Google's life-extension venture is part of a strategy to lock-in the best talent

Summary:The head of hiring at Google says that engineers might never need to leave the company...

Imagine if you had a choice: work at a company for a decent salary and benefits, or work at a company with decent salary, benefits, and the opportunity to live longer?

The latter offer is the one that Google will eventually be able to make thanks to its investment in life extending technologies venture Calico. And it has said that such a job offer is possible.

Earlier this year I attended a Commonwealth Club event focused on the strategies local tech companies use to attract top talent.

Representatives from Google, Twitter, and Cisco Systems spoke about their recruitment tactics and the perks and other incentives they use to get, and retain, the talent they need. Doug MacMillan, reporter for Bloomberg BusinessWeek moderated the panel: Melissa Daimler, Head of Organizational Effectiveness and Learning, at Twitter; Rowan Trollope, Senior VP and GM of Collaboration Technology Group, at Cisco Systems; and Todd Carlisle, Director of Staffing at Google.

Mr. Carlisle said, what if where you worked resulted in you being able to live a lot longer? "You might never leave the company," he said.

It is the ultimate work benefit, more valuable than free gourmet lunches, or free rides to work.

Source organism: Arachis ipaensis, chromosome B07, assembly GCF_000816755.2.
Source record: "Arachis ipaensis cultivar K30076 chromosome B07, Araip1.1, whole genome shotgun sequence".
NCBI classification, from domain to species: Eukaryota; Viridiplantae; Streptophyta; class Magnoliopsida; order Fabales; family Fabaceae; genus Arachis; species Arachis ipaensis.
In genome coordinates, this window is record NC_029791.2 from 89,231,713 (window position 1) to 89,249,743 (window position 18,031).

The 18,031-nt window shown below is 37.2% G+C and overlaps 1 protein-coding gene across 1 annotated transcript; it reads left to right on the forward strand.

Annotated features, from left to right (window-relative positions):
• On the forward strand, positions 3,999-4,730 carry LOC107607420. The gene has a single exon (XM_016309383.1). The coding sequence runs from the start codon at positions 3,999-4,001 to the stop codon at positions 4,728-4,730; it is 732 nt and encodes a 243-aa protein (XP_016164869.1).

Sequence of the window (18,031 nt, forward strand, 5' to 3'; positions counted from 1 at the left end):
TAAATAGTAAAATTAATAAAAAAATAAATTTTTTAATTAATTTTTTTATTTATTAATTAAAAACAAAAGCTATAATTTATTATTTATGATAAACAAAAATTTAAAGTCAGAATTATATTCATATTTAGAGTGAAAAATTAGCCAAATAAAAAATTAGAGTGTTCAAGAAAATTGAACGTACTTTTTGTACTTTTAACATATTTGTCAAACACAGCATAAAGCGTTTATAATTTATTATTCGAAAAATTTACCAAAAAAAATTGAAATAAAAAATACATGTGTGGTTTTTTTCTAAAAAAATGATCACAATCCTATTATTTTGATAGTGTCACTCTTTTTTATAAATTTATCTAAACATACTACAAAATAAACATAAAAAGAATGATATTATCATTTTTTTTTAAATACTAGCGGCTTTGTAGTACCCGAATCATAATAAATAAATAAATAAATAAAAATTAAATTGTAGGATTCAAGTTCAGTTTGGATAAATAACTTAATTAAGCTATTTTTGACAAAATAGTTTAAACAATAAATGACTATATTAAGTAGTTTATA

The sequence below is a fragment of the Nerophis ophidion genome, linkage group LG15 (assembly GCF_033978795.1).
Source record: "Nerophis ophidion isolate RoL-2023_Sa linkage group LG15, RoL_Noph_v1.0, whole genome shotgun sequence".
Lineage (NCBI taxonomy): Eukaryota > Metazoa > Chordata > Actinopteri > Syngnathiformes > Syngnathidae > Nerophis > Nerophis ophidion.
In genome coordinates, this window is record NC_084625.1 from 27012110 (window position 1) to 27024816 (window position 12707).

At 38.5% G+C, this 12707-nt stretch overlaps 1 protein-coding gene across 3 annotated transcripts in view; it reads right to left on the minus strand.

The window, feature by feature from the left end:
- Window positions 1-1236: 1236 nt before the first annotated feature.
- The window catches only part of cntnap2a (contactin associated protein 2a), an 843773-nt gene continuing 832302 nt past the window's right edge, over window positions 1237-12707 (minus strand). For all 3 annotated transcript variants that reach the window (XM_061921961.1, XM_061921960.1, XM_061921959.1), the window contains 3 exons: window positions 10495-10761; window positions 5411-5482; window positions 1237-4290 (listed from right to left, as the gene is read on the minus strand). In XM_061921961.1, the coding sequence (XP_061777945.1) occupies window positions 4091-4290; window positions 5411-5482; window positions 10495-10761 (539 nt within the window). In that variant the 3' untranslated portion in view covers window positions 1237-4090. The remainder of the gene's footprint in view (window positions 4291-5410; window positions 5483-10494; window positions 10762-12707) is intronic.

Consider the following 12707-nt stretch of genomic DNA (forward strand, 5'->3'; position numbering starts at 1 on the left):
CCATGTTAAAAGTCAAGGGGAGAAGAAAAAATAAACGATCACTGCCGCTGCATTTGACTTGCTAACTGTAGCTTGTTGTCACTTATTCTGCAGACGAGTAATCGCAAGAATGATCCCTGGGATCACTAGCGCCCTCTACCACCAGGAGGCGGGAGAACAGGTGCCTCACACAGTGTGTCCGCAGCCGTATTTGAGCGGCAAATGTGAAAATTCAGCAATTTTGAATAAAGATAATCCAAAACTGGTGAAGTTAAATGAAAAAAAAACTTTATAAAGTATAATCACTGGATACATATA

And the value of a highly talented software engineer is greater the greater your platform. Because their work is easily scaled across the entire platform.

If life extension technologies mean that Google can hire the best engineers in the world then it is worth it, because in addition to being able to scale their work the most efficiently across its global platform — the competition doesn't have them.

Google keeps a lot of engineers "on the bench" simply to deny them to competitors.

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Please see: 

Calico: Google's New Project to Solve Death - TIME

Topics: Google

About

In May 2004, Tom Foremski became the first journalist to leave a major newspaper, the Financial Times, to make a living as a full-time journalist blogger. He writes the popular news blog Silicon Valley Watcher--reporting on the business of Silicon Valley.Tom arrived in San Francisco in 1984, and has covered US technology markets for leadi... Full Bio

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